Think about it like this, in ~30 years you will be able to tell children

- Yeah the USC area used to be considered the hood, but it's nice now
- The Inglewood area was not a place that people wanted to live, but now its expensive and has the Ram's stadium along with the Clippers stadium there
- The public transportation was nothing, but then the Olympics came and they about doubled the size of the train lines
- The LA river was paved over, but they took out the concrete in some of the sections so you can go have a walk down there now
- The downtown area used to be underwhelming, but it's gotten much nicer now
- The air quality was way worse, but then electric vehicles came along and really helped clean up the air
- Now with driverless cars, you don't NEED to buy a car in LA anymore, you can just catch an Uber or Lyft because its cheap and easy; before this was unthinkable


By the way these aren't things LA is talking about, these are things that LA is doing.


Obviously LA
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Old 02-09-2019, 02:34 AM
 
16,392 posts, read 3,480,224 times
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La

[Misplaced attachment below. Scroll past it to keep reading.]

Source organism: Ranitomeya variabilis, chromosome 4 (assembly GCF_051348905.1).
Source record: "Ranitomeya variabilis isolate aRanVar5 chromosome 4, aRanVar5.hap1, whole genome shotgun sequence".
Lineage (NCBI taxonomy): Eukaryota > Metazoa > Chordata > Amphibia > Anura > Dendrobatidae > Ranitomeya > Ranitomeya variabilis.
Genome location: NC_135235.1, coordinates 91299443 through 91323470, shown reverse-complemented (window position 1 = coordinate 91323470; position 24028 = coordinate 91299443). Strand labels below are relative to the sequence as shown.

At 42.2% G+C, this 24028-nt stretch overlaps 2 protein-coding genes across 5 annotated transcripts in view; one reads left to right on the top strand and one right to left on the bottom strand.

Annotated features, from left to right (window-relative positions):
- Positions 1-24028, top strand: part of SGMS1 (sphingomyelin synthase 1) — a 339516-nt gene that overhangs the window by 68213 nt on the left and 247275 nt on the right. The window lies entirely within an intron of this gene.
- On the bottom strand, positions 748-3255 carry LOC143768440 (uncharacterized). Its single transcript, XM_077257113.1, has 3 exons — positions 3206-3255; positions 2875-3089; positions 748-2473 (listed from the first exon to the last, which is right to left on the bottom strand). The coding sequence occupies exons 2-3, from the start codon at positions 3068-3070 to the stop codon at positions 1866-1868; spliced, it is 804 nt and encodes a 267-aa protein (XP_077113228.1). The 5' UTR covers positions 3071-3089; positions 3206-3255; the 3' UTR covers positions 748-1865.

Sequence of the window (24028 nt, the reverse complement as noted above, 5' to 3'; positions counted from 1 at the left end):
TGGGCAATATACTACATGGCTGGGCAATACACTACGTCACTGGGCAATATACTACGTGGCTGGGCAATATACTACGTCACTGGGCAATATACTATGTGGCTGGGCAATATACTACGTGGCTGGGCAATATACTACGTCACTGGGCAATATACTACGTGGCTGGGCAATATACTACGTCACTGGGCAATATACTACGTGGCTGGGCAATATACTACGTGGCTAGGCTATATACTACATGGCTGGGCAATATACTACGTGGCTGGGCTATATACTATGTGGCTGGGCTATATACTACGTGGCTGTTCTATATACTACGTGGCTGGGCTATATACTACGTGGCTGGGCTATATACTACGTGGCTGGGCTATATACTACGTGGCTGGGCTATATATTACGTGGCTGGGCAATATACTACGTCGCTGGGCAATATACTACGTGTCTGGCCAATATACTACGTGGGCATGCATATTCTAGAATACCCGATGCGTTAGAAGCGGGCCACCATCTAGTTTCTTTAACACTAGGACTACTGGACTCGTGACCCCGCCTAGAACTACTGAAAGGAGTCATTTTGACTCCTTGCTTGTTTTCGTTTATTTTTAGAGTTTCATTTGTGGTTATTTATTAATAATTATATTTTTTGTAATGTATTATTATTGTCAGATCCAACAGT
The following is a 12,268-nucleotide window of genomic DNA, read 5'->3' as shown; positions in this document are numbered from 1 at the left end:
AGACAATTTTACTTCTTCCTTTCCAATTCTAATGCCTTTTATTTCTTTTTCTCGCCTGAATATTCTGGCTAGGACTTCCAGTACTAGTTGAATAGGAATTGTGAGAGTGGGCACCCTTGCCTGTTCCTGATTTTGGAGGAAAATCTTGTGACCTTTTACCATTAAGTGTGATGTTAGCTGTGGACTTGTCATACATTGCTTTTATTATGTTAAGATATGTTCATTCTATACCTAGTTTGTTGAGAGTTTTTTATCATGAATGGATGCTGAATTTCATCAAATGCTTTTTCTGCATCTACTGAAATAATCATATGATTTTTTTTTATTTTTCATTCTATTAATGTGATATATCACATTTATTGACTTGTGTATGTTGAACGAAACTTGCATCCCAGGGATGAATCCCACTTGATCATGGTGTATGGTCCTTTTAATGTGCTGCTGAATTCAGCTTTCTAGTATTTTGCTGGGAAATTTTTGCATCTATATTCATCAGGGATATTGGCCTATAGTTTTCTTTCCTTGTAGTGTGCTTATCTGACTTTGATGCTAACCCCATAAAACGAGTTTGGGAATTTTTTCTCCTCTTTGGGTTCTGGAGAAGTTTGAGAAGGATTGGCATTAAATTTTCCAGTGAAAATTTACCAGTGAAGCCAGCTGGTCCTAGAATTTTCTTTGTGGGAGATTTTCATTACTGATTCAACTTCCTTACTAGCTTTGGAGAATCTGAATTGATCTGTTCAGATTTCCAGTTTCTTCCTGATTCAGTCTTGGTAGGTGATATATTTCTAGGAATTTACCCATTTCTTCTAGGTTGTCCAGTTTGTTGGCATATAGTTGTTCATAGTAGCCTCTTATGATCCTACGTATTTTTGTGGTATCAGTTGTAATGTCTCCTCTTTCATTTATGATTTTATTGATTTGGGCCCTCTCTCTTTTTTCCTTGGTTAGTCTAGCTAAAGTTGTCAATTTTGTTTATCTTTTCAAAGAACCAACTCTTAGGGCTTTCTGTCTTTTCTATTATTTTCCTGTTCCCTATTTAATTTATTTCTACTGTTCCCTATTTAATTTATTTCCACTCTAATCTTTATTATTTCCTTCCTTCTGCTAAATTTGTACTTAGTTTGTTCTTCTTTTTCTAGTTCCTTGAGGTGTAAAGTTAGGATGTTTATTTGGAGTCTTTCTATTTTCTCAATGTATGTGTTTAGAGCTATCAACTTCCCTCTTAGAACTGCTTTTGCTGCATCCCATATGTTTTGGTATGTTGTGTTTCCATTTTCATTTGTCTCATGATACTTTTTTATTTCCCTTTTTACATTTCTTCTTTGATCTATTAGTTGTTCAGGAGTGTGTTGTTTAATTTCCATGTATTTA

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Old 02-09-2019, 08:53 AM
 
Location: In the heights
20,986 posts, read 22,563,879 times
Reputation: 10939
Quote:
Originally Posted by Logicist027 View Post
I still think the difference is obvious that its LA. New York has the Hudson Yard as the only serious transformation. More tall buildings don't fundamentally change NYC, that's what it is already. Unless there are others that I missed, enlighten me since I only heard that one.

Think about it like this, in ~30 years you will be able to tell children

- Yeah the USC area used to be considered the hood, but it's nice now
- The Inglewood area was not a place that people wanted to live, but now its expensive and has the Ram's stadium along with the Clippers stadium there
- The public transportation was nothing, but then the Olympics came and they about doubled the size of the train lines
- The LA river was paved over, but they took out the concrete in some of the sections so you can go have a walk down there now